Just taking a quick break from proof-reading to post a thought I had yesterday. Visual LINQ uses
ToString() to convert an expression tree’s body into readable text. In some cases it works brilliantly, reproducing the original source code exactly – but in other cases it’s far from useful. For instance, from this expression tree representation:
I suspect you wouldn’t have guessed that the original code was:
Personally I don’t find it terrifically obvious, even though I can see how it works. Here’s a thought though – suppose the
LambdaExpression class had a
Source property which the compiler could optionally provide as a constructor argument, so that you could get at the original source code if you needed it. The use in Visual LINQ is obvious, but would it be useful elsewhere?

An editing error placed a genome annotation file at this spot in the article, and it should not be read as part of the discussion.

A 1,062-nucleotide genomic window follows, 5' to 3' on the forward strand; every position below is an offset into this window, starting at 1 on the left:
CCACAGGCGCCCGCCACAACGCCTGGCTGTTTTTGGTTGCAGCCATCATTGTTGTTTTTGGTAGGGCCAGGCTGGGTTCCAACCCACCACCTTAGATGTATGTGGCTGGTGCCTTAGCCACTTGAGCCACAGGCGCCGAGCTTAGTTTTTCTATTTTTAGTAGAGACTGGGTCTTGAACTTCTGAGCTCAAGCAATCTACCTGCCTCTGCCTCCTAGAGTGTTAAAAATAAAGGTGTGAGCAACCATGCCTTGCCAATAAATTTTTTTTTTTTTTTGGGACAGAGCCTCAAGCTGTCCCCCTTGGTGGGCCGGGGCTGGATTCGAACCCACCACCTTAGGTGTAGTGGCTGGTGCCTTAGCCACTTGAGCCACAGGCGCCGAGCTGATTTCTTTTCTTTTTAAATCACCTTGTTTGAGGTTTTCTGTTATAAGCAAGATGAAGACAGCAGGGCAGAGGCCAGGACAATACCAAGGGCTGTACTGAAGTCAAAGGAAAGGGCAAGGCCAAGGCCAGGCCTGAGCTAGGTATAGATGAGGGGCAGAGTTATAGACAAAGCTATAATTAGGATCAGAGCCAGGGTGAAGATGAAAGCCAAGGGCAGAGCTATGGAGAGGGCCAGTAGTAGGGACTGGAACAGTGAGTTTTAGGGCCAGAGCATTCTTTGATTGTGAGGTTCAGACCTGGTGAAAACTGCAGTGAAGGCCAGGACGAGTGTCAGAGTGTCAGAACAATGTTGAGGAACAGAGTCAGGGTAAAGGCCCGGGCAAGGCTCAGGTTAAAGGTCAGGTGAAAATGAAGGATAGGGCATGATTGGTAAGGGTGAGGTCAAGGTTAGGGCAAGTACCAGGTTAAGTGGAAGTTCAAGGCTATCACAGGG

Well, suppose that LINQ to SQL couldn’t translate a particular query expression into SQL. Wouldn’t it be nice if it could report the part of the query expression it was having trouble with in the language it was originally written in? So a VB expression would give source in VB, a C# expression would give source in C# etc.
All of this would have to be optional, and I suspect some people would have intellectual property concerns about their source leaking out (most of which would be silly, due to the logic effectively being available with a call to
ToString() anyway). I think it would be quite handy in a few situations though.